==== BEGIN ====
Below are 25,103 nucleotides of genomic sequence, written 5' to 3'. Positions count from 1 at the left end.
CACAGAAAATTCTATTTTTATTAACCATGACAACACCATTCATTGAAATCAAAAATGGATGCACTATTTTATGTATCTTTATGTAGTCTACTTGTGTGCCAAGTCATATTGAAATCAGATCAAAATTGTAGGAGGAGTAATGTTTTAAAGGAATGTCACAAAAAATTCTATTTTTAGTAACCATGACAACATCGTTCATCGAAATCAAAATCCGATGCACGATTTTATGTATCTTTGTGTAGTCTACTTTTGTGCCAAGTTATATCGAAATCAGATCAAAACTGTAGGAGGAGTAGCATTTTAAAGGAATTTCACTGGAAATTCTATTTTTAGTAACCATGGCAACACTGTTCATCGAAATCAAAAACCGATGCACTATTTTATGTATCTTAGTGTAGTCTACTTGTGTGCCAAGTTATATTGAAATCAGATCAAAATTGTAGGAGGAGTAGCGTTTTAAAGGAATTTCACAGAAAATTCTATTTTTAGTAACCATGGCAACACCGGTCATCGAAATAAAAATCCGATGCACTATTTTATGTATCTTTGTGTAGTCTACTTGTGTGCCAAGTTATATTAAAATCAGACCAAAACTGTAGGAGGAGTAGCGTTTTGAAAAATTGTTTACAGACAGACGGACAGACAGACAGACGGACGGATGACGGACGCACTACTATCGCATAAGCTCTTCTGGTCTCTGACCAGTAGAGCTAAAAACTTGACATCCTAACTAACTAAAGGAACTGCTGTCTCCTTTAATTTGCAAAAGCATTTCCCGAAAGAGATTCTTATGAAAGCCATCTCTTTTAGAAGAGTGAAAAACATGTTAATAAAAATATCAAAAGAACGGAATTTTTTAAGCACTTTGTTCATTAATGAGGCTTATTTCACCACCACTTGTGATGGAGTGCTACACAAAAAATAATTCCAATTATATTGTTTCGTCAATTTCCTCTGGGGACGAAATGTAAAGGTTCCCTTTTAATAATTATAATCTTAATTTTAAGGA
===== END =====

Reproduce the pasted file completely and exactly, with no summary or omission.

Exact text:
Below are 25,103 nucleotides of genomic sequence, written 5' to 3'. Positions count from 1 at the left end.
CACAGAAAATTCTATTTTTATTAACCATGACAACACCATTCATTGAAATCAAAAATGGATGCACTATTTTATGTATCTTTATGTAGTCTACTTGTGTGCCAAGTCATATTGAAATCAGATCAAAATTGTAGGAGGAGTAATGTTTTAAAGGAATGTCACAAAAAATTCTATTTTTAGTAACCATGACAACATCGTTCATCGAAATCAAAATCCGATGCACGATTTTATGTATCTTTGTGTAGTCTACTTTTGTGCCAAGTTATATCGAAATCAGATCAAAACTGTAGGAGGAGTAGCATTTTAAAGGAATTTCACTGGAAATTCTATTTTTAGTAACCATGGCAACACTGTTCATCGAAATCAAAAACCGATGCACTATTTTATGTATCTTAGTGTAGTCTACTTGTGTGCCAAGTTATATTGAAATCAGATCAAAATTGTAGGAGGAGTAGCGTTTTAAAGGAATTTCACAGAAAATTCTATTTTTAGTAACCATGGCAACACCGGTCATCGAAATAAAAATCCGATGCACTATTTTATGTATCTTTGTGTAGTCTACTTGTGTGCCAAGTTATATTAAAATCAGACCAAAACTGTAGGAGGAGTAGCGTTTTGAAAAATTGTTTACAGACAGACGGACAGACAGACAGACGGACGGATGACGGACGCACTACTATCGCATAAGCTCTTCTGGTCTCTGACCAGTAGAGCTAAAAACTTGACATCCTAACTAACTAAAGGAACTGCTGTCTCCTTTAATTTGCAAAAGCATTTCCCGAAAGAGATTCTTATGAAAGCCATCTCTTTTAGAAGAGTGAAAAACATGTTAATAAAAATATCAAAAGAACGGAATTTTTTAAGCACTTTGTTCATTAATGAGGCTTATTTCACCACCACTTGTGATGGAGTGCTACACAAAAAATAATTCCAATTATATTGTTTCGTCAATTTCCTCTGGGGACGAAATGTAAAGGTTCCCTTTTAATAATTATAATCTTAATTTTAAGGA